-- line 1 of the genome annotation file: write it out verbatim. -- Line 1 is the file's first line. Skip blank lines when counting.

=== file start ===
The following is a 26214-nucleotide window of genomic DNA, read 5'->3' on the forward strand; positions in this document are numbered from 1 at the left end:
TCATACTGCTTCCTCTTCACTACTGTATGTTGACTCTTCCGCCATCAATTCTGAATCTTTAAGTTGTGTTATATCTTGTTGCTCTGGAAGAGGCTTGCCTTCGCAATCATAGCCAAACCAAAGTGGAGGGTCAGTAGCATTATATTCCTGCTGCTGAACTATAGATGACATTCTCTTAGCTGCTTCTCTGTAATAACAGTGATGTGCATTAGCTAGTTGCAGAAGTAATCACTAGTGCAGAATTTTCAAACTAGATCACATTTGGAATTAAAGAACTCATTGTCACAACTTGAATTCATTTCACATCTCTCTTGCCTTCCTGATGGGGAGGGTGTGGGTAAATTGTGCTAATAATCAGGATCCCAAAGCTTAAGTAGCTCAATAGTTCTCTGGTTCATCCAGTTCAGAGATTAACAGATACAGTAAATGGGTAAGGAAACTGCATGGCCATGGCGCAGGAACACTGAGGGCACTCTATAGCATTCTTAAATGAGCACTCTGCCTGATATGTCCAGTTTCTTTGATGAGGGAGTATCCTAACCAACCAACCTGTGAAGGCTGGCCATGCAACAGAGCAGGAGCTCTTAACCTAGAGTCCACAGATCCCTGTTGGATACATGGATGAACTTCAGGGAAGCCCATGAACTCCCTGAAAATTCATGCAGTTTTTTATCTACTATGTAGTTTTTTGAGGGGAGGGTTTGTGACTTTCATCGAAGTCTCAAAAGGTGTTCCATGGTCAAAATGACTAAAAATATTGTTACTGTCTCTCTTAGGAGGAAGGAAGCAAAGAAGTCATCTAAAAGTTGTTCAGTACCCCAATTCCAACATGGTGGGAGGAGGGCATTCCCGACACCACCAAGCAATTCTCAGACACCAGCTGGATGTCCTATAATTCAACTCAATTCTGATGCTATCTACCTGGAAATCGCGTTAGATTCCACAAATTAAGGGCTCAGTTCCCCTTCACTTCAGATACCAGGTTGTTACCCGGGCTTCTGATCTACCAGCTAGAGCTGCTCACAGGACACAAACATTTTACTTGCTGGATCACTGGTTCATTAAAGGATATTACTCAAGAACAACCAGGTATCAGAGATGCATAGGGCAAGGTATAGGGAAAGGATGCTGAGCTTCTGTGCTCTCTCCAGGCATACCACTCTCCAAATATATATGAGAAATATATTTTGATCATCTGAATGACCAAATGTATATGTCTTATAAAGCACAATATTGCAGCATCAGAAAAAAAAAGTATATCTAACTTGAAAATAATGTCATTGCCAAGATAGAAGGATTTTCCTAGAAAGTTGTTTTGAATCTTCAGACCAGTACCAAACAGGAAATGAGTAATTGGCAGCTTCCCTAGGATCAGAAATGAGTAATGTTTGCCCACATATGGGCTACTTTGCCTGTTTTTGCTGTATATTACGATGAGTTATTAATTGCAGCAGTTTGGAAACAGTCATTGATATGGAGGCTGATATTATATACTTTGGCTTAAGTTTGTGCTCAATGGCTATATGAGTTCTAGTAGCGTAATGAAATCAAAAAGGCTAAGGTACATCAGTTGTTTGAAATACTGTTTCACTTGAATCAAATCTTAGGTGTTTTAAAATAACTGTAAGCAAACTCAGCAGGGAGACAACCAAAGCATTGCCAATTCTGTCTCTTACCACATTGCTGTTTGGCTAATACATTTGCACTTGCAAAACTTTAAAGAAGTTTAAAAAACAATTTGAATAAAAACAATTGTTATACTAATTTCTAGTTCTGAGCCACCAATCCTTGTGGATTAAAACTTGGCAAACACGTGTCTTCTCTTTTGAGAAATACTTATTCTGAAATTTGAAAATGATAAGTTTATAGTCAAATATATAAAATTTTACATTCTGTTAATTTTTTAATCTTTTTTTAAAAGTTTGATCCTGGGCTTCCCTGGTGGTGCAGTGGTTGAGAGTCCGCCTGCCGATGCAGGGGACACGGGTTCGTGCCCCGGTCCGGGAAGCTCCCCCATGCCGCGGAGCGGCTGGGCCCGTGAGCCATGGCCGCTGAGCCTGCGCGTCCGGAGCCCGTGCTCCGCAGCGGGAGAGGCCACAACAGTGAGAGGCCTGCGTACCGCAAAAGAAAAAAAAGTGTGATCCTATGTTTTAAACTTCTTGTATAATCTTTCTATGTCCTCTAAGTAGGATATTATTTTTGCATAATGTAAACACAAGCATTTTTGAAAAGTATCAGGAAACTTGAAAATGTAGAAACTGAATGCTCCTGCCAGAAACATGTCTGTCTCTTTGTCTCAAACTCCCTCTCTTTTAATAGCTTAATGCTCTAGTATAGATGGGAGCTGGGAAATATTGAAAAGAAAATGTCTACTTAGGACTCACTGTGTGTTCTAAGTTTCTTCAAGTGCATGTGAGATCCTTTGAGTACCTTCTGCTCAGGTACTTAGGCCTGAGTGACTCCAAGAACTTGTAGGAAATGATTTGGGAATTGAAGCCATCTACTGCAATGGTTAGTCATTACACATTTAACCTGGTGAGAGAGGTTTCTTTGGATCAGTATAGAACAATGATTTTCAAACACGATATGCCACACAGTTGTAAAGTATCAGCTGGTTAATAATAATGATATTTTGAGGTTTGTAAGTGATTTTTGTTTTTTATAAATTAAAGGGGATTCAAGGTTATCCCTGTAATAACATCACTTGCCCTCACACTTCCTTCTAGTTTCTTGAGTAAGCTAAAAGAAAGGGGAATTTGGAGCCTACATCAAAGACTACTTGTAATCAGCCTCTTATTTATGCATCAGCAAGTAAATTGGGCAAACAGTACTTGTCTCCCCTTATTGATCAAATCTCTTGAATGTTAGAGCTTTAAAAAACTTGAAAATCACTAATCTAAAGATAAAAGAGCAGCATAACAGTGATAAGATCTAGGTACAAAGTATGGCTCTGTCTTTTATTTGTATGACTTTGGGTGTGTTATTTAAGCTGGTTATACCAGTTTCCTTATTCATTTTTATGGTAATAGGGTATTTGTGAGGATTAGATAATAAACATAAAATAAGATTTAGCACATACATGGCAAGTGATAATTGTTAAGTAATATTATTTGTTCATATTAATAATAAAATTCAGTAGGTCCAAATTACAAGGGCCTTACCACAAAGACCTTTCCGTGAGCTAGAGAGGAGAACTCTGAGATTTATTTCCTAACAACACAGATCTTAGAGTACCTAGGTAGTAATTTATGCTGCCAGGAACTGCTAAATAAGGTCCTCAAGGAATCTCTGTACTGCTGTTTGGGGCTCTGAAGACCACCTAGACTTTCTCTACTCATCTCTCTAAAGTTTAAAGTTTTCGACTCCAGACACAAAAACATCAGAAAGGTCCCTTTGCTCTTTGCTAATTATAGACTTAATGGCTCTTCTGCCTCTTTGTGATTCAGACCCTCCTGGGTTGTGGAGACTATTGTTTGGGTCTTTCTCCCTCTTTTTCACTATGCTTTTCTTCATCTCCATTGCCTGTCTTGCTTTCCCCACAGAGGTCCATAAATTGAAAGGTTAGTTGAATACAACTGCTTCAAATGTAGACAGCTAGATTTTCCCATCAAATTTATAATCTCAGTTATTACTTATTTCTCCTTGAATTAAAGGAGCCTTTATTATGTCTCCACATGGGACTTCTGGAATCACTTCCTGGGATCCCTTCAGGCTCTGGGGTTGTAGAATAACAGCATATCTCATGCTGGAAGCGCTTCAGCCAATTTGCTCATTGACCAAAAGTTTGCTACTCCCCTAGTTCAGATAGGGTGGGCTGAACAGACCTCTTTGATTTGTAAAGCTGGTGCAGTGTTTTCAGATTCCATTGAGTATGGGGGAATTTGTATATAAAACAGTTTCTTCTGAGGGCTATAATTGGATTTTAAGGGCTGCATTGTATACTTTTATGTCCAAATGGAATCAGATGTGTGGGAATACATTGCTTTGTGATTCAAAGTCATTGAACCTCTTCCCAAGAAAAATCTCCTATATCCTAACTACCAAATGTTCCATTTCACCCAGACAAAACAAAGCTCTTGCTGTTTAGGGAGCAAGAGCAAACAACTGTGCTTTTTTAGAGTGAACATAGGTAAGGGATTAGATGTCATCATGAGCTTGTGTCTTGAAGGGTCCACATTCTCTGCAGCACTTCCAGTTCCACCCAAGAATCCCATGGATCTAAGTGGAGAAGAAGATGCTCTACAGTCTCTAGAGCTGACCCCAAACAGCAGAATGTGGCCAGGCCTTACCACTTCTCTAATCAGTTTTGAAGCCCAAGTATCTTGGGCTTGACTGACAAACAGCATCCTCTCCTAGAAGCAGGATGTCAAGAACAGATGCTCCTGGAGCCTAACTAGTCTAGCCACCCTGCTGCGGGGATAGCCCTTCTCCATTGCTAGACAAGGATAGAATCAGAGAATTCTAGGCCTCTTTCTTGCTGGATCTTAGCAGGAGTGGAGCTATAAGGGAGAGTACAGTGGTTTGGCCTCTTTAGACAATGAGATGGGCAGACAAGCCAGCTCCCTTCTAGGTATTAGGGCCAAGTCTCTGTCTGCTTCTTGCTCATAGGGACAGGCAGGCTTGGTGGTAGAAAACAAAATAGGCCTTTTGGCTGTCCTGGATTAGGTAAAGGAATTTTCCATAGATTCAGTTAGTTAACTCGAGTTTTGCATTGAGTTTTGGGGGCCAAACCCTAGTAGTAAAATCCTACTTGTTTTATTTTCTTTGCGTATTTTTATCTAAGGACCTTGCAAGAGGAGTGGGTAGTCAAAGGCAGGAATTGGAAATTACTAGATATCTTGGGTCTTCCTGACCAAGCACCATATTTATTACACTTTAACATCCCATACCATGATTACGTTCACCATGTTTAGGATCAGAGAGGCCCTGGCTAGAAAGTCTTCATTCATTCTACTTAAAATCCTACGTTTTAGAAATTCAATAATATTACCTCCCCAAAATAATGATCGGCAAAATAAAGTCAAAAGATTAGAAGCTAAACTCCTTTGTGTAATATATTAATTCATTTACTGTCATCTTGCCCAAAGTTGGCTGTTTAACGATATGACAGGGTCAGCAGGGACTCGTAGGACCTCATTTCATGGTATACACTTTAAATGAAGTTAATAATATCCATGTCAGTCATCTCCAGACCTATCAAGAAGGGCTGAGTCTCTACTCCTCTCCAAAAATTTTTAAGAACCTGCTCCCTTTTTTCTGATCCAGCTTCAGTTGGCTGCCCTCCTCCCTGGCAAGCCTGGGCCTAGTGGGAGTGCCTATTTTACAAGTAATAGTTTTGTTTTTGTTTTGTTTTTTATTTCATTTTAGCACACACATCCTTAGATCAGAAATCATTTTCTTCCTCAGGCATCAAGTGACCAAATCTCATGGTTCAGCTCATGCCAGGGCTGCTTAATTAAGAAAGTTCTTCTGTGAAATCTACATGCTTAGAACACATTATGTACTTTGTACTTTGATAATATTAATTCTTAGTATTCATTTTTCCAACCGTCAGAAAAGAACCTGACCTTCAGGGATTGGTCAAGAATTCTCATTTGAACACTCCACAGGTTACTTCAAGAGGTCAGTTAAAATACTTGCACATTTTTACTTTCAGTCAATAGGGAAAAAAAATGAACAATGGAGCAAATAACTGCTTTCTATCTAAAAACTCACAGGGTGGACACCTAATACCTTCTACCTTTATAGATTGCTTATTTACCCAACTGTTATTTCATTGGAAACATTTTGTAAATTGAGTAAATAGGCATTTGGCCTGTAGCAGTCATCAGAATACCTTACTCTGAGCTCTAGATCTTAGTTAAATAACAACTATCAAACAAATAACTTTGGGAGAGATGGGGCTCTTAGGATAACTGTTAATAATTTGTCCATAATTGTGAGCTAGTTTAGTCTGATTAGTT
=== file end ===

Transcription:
The following is a 26214-nucleotide window of genomic DNA, read 5'->3' on the forward strand; positions in this document are numbered from 1 at the left end: